Dig Liver Dis. 2020 Nov 2:S1590-8658(20)30965-8. doi: 10.1016/j.dld.2020.10.012. Online ahead of print.
BACKGROUND: A surveillance program was performed in colorectal cancer (CRC) patients after surgery, to diagnose asymptomatic recurrence.
AIMS: To assess whether 18-FDG positron emission tomography/CT (PET/CT) improved the detection of recurrence during a 3-year follow-up.
METHODS: A multicentre, two-arm randomised prospective trial comparing different 36-month follow-up strategies. Complete colonoscopy was performed at baseline and after 3 years and clinical exams with imaging every 3 months. The conventional arm (A) received carcinoembryonic antigen, liver echography, and alternated between lung radiography and computed tomography (CT) scans. The experimental arm (B) received PET/CT.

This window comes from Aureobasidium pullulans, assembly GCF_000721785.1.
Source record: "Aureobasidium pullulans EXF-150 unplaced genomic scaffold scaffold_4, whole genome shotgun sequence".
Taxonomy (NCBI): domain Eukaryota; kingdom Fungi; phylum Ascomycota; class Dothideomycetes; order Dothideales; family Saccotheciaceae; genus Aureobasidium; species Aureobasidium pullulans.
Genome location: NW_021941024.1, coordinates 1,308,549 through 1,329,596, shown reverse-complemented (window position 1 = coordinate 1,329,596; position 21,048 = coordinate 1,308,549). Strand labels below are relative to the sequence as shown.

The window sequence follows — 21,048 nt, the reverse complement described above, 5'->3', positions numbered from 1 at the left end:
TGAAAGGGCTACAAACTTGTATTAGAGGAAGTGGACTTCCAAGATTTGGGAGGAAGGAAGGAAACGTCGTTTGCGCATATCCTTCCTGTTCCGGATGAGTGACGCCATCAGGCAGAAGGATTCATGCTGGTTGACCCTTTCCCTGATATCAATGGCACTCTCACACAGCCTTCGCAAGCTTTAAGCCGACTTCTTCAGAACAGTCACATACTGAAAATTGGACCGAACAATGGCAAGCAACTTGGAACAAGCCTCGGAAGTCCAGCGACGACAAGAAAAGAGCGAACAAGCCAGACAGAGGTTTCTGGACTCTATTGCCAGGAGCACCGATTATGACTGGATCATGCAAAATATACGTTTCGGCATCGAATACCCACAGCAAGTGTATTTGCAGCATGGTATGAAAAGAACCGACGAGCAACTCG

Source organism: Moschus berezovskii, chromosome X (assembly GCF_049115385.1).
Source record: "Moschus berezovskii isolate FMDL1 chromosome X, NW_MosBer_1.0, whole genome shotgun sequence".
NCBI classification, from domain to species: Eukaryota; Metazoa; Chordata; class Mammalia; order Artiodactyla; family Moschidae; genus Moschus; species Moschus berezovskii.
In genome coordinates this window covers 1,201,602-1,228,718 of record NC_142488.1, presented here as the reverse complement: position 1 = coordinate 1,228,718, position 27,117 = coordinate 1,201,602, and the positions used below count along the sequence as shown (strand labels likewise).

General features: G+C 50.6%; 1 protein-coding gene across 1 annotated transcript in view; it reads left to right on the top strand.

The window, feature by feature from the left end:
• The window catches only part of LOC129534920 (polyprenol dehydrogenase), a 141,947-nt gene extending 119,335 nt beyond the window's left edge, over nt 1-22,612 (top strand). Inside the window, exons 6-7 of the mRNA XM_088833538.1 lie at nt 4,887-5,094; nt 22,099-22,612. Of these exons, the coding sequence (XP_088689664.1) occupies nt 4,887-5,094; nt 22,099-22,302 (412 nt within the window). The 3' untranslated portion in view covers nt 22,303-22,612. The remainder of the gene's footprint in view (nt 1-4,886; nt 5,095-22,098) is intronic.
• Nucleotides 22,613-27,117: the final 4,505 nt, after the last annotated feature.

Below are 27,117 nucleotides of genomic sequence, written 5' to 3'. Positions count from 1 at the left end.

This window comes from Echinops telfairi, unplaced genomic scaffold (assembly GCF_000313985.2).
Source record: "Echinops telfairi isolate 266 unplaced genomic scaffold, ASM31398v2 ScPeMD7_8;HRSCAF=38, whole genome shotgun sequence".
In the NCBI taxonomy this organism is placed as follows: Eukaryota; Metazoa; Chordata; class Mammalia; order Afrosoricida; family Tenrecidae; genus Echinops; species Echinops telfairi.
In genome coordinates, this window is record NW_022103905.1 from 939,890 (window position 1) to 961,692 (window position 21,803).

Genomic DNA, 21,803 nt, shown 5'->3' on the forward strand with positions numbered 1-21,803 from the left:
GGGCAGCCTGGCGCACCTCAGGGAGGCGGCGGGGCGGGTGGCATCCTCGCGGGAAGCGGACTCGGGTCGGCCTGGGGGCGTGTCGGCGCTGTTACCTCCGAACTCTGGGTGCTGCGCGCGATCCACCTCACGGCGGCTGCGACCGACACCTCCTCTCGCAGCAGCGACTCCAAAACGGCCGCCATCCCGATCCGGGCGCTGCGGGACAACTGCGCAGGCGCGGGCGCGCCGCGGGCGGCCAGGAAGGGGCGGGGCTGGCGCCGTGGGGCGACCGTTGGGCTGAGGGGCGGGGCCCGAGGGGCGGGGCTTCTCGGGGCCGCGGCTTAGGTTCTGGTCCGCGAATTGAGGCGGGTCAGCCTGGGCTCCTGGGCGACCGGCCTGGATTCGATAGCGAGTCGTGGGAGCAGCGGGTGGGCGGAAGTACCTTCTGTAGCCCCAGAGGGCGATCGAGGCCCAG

RESULTS: A total of 365 patients with colon (79.4%) or rectal cancer (20.6%), stages II (48.2%) or III (50.8%), were enroled in this study. At 36 months, intention-to-treat analysis revealed recurrence in 31 (17.2%) patients in arm A and 47 (25.4%) in arm B (p = 0.063). At 3 years, 7 of 31 relapses (22.5%) in arm A were surgically treated with curative intent, compared to 17 of 47 (36.2%) in arm B (p = 0.25). The rates of recurrence and new cancers were higher in arm B than arm A (p = 0.038).
CONCLUSIONS: PET/CT follow-up every 6 months did not increase the rate of recurrence at 3 years or the rate of surgically treated recurrence compared with conventional follow-up.